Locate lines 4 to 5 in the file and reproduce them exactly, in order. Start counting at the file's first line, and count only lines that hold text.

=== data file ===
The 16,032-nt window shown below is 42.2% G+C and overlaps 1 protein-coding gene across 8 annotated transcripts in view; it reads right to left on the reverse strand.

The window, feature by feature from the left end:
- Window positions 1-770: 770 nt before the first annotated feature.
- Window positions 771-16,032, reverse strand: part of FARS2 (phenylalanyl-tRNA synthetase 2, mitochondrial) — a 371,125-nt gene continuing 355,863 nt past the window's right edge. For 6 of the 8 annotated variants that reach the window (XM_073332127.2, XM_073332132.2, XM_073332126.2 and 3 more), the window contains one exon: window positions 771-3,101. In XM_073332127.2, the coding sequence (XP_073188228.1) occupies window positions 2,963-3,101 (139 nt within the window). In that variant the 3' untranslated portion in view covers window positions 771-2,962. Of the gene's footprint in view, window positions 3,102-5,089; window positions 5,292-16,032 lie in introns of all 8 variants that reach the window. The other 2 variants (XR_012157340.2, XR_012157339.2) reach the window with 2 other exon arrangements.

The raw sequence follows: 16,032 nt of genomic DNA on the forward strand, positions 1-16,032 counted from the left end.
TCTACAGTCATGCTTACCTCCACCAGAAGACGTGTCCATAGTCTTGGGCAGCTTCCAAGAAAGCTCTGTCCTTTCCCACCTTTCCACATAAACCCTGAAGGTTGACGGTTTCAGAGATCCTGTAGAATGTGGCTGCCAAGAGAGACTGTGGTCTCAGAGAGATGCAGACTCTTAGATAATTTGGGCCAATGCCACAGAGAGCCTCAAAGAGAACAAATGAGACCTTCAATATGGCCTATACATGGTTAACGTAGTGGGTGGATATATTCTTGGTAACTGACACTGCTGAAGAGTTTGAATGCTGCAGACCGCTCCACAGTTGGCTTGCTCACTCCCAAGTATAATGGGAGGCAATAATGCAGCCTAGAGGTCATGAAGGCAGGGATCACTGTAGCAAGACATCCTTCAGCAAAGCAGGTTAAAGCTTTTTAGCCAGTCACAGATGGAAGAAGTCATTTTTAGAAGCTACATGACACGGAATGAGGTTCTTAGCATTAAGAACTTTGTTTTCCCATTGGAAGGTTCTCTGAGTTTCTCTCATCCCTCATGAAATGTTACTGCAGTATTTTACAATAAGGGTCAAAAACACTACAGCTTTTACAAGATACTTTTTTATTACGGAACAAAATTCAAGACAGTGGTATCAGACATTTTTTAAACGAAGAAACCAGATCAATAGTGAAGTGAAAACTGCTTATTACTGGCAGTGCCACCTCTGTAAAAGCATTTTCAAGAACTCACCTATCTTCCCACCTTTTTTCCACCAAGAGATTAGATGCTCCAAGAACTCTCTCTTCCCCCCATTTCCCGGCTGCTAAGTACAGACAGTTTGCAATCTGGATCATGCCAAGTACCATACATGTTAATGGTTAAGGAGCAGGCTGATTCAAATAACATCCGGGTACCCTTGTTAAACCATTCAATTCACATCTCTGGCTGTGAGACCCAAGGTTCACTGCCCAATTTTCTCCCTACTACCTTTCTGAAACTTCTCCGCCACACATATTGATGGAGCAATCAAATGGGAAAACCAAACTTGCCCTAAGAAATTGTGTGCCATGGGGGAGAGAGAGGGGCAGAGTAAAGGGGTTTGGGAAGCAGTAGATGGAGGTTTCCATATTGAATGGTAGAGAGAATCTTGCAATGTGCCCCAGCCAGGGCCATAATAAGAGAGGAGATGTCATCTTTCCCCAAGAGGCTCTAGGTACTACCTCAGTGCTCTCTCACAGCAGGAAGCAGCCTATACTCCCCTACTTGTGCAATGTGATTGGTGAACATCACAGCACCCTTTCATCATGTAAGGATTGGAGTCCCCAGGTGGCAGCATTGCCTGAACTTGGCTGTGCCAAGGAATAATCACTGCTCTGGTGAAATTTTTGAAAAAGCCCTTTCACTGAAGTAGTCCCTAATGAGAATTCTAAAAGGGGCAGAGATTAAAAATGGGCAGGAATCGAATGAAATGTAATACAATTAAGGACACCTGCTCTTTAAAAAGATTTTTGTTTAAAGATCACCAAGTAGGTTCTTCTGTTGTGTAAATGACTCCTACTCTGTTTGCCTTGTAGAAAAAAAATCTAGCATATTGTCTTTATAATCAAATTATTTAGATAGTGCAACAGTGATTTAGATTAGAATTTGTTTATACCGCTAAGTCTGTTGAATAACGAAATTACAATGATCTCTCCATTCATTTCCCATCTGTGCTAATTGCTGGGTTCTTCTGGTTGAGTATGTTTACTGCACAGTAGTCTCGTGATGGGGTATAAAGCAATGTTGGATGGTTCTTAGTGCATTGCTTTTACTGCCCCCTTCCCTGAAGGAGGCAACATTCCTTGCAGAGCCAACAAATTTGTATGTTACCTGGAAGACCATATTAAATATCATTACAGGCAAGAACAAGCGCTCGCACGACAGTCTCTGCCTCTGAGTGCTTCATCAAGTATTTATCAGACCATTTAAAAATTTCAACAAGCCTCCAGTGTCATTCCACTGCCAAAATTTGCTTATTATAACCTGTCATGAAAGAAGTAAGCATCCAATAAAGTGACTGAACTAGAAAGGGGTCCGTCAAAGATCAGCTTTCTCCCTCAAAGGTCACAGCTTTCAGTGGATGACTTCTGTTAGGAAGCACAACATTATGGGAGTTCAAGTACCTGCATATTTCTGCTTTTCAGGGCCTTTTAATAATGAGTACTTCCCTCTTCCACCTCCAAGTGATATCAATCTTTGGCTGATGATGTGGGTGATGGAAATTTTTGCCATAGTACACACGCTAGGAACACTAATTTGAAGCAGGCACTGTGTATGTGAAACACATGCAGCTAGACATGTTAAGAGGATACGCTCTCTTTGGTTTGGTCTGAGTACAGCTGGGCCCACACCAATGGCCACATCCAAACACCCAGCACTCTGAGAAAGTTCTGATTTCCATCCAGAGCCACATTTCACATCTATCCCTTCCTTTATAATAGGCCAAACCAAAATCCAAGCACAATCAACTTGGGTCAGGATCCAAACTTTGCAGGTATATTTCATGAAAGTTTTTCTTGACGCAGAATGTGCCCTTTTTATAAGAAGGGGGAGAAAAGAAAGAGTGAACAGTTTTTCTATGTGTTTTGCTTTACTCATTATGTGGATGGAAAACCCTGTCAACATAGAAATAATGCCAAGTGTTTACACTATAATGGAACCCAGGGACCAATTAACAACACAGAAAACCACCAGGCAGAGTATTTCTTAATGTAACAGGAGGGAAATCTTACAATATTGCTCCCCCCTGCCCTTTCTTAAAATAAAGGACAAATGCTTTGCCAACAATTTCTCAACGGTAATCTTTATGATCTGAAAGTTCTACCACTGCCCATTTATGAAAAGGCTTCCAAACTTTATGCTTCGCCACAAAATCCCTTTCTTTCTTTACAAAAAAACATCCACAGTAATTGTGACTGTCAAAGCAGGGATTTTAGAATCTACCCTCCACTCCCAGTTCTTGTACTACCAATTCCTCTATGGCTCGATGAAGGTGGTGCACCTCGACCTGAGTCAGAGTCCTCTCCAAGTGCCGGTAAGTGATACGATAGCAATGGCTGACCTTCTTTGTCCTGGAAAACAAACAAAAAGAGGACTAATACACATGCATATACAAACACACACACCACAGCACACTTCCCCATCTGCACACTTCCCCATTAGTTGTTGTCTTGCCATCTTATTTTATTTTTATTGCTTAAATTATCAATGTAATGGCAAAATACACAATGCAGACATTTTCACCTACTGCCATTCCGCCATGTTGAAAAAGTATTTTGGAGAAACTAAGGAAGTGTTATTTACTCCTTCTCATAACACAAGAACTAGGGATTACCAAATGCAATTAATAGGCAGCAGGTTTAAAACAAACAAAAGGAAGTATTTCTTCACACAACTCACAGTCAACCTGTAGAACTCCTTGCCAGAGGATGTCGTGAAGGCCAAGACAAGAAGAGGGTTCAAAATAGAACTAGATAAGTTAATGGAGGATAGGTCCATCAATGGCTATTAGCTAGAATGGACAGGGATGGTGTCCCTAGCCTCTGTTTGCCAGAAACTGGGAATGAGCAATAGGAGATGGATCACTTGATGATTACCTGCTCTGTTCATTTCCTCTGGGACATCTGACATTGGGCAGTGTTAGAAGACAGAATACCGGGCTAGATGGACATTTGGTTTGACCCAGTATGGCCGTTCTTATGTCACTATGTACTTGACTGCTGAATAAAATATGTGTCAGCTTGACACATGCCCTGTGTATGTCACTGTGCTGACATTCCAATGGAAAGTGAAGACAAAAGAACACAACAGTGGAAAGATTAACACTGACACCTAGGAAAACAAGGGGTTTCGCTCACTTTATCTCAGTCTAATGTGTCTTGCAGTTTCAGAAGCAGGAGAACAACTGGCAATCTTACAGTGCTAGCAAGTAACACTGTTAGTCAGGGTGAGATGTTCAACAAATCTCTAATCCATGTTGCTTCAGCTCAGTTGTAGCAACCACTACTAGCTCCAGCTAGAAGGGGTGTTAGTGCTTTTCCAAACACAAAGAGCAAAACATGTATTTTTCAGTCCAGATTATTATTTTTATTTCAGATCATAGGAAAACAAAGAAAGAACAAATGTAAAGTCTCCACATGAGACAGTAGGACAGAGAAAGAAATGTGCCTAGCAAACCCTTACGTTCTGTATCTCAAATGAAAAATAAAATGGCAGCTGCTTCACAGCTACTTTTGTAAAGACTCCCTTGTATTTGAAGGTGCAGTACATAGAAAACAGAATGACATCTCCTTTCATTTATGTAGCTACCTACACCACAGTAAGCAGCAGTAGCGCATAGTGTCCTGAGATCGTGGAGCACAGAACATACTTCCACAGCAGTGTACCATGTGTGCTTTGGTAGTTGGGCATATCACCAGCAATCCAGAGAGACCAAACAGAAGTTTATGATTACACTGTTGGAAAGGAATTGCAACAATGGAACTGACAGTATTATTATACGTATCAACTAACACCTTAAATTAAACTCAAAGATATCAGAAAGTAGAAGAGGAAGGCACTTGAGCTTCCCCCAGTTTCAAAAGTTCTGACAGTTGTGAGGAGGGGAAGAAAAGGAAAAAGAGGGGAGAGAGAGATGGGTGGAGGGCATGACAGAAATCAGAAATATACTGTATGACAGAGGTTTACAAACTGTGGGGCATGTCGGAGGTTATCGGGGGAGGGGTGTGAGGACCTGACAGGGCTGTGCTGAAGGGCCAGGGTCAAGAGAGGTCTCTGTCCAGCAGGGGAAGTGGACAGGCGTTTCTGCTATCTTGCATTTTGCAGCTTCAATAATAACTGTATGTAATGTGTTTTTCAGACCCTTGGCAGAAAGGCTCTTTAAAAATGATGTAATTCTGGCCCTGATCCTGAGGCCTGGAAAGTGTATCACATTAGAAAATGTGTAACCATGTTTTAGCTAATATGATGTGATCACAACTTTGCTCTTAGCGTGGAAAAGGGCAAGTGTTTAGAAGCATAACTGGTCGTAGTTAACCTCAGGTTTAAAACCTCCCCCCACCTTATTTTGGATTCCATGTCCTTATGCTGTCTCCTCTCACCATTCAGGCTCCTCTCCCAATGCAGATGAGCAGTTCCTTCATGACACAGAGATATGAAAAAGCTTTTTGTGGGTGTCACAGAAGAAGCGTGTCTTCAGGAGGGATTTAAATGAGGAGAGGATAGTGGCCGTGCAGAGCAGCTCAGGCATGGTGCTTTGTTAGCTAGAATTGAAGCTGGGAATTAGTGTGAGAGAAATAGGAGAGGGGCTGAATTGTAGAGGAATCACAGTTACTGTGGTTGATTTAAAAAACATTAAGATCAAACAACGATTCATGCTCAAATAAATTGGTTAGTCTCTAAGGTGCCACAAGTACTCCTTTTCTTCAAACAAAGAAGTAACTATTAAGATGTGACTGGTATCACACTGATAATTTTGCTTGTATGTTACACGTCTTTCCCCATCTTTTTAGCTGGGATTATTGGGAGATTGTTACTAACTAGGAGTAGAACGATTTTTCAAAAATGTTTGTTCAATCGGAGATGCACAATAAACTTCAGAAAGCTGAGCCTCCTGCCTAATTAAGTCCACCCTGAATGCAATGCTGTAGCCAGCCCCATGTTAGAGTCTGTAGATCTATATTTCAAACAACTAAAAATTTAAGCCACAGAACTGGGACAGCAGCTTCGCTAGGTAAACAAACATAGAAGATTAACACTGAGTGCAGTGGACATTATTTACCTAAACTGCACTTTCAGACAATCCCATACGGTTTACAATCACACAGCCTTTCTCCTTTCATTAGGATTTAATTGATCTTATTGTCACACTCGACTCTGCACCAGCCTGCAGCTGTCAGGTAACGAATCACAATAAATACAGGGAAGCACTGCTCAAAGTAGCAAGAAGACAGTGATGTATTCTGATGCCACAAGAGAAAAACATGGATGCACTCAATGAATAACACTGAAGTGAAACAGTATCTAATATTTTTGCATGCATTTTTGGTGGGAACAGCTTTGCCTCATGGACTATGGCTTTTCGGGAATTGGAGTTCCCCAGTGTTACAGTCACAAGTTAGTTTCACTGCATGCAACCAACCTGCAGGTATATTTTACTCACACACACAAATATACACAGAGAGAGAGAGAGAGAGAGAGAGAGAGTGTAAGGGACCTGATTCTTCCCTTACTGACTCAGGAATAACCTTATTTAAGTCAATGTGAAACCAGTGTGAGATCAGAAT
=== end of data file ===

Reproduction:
- Window positions 771-16,032, reverse strand: part of FARS2 (phenylalanyl-tRNA synthetase 2, mitochondrial) — a 371,125-nt gene continuing 355,863 nt past the window's right edge. For 6 of the 8 annotated variants that reach the window (XM_073332127.2, XM_073332132.2, XM_073332126.2 and 3 more), the window contains one exon: window positions 771-3,101. In XM_073332127.2, the coding sequence (XP_073188228.1) occupies window positions 2,963-3,101 (139 nt within the window). In that variant the 3' untranslated portion in view covers window positions 771-2,962. Of the gene's footprint in view, window positions 3,102-5,089; window positions 5,292-16,032 lie in introns of all 8 variants that reach the window. The other 2 variants (XR_012157340.2, XR_012157339.2) reach the window with 2 other exon arrangements.

The raw sequence follows: 16,032 nt of genomic DNA on the forward strand, positions 1-16,032 counted from the left end.